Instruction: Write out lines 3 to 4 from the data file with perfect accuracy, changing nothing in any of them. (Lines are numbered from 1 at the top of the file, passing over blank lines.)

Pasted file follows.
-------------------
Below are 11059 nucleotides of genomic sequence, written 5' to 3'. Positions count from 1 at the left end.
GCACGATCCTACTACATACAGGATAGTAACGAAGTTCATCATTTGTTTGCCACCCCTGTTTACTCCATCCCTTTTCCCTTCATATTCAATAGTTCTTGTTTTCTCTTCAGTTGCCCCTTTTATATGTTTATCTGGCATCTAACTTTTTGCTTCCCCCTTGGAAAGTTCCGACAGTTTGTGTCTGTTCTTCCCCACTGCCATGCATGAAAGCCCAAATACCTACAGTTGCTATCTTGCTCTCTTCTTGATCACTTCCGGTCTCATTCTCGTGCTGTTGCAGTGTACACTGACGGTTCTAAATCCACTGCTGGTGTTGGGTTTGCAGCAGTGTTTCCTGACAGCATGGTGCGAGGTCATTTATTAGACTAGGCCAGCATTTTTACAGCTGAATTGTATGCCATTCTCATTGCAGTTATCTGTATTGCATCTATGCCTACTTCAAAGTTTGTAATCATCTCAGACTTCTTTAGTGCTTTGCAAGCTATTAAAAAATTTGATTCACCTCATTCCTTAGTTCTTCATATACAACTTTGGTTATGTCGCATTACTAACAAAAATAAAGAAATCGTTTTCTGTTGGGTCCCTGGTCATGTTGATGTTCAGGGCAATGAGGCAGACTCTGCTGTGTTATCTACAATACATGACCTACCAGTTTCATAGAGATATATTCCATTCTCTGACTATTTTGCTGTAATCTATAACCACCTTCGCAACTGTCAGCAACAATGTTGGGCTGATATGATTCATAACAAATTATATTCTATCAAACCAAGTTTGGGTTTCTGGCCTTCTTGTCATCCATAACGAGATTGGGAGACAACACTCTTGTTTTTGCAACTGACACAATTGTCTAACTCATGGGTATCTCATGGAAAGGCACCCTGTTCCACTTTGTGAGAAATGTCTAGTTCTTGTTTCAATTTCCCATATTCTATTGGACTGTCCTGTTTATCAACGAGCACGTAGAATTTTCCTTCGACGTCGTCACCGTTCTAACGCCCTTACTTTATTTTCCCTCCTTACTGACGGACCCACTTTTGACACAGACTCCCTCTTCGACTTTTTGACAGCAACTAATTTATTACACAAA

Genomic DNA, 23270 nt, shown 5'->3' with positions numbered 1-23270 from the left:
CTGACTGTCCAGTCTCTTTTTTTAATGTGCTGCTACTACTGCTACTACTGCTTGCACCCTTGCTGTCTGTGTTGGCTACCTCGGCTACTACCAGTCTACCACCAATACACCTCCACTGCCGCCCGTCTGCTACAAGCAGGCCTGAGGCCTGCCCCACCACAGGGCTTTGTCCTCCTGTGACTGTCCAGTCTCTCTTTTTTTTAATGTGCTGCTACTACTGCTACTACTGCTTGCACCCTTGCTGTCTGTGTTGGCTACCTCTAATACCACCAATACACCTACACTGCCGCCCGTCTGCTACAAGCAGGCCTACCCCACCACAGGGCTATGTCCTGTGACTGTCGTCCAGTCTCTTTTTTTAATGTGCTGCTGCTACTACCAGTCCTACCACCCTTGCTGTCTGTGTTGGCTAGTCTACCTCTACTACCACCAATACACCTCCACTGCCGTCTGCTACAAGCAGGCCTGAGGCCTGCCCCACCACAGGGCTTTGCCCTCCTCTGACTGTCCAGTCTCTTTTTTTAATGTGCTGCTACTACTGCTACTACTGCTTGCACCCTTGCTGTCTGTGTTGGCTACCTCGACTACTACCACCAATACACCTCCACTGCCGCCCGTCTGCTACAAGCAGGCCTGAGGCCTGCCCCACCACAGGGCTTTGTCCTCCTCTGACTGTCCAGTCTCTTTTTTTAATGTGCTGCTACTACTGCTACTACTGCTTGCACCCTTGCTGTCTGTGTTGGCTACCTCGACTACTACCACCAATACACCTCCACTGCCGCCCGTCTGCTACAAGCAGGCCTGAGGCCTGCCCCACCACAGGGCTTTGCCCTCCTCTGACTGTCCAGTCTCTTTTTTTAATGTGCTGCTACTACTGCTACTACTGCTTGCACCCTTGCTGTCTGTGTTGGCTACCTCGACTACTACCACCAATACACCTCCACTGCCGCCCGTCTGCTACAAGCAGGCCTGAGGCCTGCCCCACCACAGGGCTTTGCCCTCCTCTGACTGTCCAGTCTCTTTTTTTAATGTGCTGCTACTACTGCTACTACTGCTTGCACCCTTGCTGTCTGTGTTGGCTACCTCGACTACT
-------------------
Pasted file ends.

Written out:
Genomic DNA, 23270 nt, shown 5'->3' with positions numbered 1-23270 from the left:
CTGACTGTCCAGTCTCTTTTTTTAATGTGCTGCTACTACTGCTACTACTGCTTGCACCCTTGCTGTCTGTGTTGGCTACCTCGGCTACTACCAGTCTACCACCAATACACCTCCACTGCCGCCCGTCTGCTACAAGCAGGCCTGAGGCCTGCCCCACCACAGGGCTTTGTCCTCCTGTGACTGTCCAGTCTCTCTTTTTTTTAATGTGCTGCTACTACTGCTACTACTGCTTGCACCCTTGCTGTCTGTGTTGGCTACCTCTAATACCACCAATACACCTACACTGCCGCCCGTCTGCTACAAGCAGGCCTACCCCACCACAGGGCTATGTCCTGTGACTGTCGTCCAGTCTCTTTTTTTAATGTGCTGCTGCTACTACCAGTCCTACCACCCTTGCTGTCTGTGTTGGCTAGTCTACCTCTACTACCACCAATACACCTCCACTGCCGTCTGCTACAAGCAGGCCTGAGGCCTGCCCCACCACAGGGCTTTGCCCTCCTCTGACTGTCCAGTCTCTTTTTTTAATGTGCTGCTACTACTGCTACTACTGCTTGCACCCTTGCTGTCTGTGTTGGCTACCTCGACTACTACCACCAATACACCTCCACTGCCGCCCGTCTGCTACAAGCAGGCCTGAGGCCTGCCCCACCACAGGGCTTTGTCCTCCTCTGACTGTCCAGTCTCTTTTTTTAATGTGCTGCTACTACTGCTACTACTGCTTGCACCCTTGCTGTCTGTGTTGGCTACCTCGACTACTACCACCAATACACCTCCACTGCCGCCCGTCTGCTACAAGCAGGCCTGAGGCCTGCCCCACCACAGGGCTTTGCCCTCCTCTGACTGTCCAGTCTCTTTTTTTAATGTGCTGCTACTACTGCTACTACTGCTTGCACCCTTGCTGTCTGTGTTGGCTACCTCGACTACTACCACCAATACACCTCCACTGCCGCCCGTCTGCTACAAGCAGGCCTGAGGCCTGCCCCACCACAGGGCTTTGCCCTCCTCTGACTGTCCAGTCTCTTTTTTTAATGTGCTGCTACTACTGCTACTACTGCTTGCACCCTTGCTGTCTGTGTTGGCTACCTCGACTACT